Prime minister Boris Johnson gave the British public the “very simple instruction” to stay at home as he announced an unprecedented national lockdown on Monday night.
Many people also received government texts with the same message on Tuesday. But the restrictions to curb the spread of the coronavirus appear to be anything but simple, with widespread confusion over new rules and guidance.
Social media is flooded with people asking whether they should go to work, while photos are circulating of busy roads, commuter trains and construction sites. The government initially suggested only “key” or “essential” staff should go into work, but ministers are now saying much work can continue as long as staff take precautions.
Who are considered key workers?
Some of the most-Googled questions on Tuesday include “who can go to work,” with queries particularly over construction workers, gardeners and window cleaners. Search also spiked over shops, with many shoppers and staff alike unclear about which shops can open.
Meanwhile, Sports Direct and Evans Cycles had planned to remain open despite being non-essential stores. But announced a swift U-turn on Tuesday after a backlash. Owner Frasers Group highlighted a lack of clarity in government advice and noted bike shops were allowed to open.
Who can go to work during the UK lockdown?
Many workers and employers alike are still awaiting clear advice.
A video shared by Downing Street’s official Twitter account on Monday night said the public could only leave home to go to work “if you’re a key worker.” But no list of official occupations classed as “key workers” appears to have been released, and the message clashed with other government guidance.
The coronavirus advice page on the government’s main website uses different language, saying only “essential work” is permitted-but also fails to give any definition.
Meanwhile a more detailed government guidance document also published on Monday says anyone can in fact continue to work if their job cannot be done from home.
This document states one permitted reason for leaving home is “travelling to and from work, but only where this absolutely cannot be done from home.” This suggests work will continue as normal for many staff, as long as they follow social distancing guidelines such as maintaining a two-metre distance.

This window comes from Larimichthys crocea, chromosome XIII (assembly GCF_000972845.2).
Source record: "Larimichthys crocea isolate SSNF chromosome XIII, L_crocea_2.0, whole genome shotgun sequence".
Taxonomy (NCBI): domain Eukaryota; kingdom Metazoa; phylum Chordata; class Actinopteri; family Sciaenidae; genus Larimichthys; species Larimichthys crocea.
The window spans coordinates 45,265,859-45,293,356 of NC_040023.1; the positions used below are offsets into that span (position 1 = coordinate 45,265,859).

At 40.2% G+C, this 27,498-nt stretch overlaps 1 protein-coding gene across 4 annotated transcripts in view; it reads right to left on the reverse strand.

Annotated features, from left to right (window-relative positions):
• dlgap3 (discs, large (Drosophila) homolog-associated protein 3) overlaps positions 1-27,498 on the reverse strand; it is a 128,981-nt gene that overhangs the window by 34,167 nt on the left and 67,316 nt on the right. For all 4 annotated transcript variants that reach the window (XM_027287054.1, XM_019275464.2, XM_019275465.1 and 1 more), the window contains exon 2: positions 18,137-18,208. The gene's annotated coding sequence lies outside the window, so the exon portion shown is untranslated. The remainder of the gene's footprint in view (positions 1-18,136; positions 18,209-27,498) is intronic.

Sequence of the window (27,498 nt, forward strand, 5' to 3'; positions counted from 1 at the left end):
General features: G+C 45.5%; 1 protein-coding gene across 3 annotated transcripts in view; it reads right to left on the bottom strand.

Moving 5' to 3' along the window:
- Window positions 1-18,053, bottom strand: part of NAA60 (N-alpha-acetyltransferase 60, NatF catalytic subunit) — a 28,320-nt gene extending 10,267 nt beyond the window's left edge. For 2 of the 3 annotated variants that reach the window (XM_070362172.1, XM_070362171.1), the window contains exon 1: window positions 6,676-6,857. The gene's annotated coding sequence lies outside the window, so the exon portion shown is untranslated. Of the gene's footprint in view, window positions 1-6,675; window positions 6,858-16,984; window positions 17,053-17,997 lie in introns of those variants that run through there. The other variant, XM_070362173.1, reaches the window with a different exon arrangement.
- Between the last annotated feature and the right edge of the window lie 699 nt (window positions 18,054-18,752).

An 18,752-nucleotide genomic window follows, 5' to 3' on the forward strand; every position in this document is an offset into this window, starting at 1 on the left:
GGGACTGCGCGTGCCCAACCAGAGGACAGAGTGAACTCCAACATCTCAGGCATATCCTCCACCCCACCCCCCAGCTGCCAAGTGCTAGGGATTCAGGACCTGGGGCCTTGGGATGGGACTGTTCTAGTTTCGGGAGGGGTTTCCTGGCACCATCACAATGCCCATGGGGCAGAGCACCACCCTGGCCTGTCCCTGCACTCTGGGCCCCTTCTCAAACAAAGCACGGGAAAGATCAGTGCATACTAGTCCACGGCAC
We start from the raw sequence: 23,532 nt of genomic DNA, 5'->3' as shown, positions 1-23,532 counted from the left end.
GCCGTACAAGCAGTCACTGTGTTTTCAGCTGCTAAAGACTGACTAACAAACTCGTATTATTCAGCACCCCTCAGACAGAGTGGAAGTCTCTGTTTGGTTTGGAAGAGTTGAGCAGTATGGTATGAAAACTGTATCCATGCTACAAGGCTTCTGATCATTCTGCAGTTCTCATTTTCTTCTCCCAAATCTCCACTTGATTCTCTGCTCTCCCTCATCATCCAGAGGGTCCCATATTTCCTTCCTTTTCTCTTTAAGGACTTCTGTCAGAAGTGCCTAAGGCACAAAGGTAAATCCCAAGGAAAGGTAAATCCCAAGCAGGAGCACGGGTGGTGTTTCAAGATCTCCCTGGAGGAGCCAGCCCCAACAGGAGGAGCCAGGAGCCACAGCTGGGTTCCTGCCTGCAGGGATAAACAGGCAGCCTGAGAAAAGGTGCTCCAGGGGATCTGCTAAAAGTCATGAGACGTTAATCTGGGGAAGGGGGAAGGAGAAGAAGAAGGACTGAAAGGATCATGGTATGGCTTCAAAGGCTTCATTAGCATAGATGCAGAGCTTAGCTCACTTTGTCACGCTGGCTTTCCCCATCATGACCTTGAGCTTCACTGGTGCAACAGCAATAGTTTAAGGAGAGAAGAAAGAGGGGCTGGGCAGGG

The mixed messages have left workers and employers facing tough choices about whether to go to work as usual on Tuesday. What counts as ‘key,’ ‘essential’ or ‘allowed work,’ who has authority to make such decisions and what workers should do if they need clarity or disagree with employers are all left unresolved.
The government is now trying to clarify its guidance, distancing itself from limiting work to “key” workers. Downing Street has deleted the tweet referring to key workers.
It later shared the same video with the wording changed – and it now says work is a legitimate reason for anyone to leave home if working from home is not possible.
Communities minister Robert Jenrick also told construction workers last night they can continue to work on site, despite concerns over their safety in close proximity to colleagues. Housebuilder Taylor Wimpey has closed its building sites, but Redrow sites remain open.
Minister Michael Gove said builders should work but remain two metres apart, and tradesman such as plumbers and electricians can attend emergencies.
Calls are now growing for the shutdown to be widened or clarified to apply to all but a government-defined list of key workers. Such a move would stop employers forcing many staff to come to work.
What shops can open despite the lockdown?
The government has published a full list of the kind of shops that are now ordered to remain closed, alongside a list of exceptions.
Shops allowed to open include supermarkets and other food stores, health shops, pharmacies, petrol stations, bikes shops, home and hardware shops, launderettes and dry cleaners, garages, car rentals, pet shops, newsagents, post offices and banks.
Parks will remain open, but playgrounds and outdoor gym spaces will shut.
Retail and public premises that stay open will have to keep a two-metre distance between staff and customers, only allow shoppers to enter in small groups and organise queues.
Watch the latest videos from Yahoo UK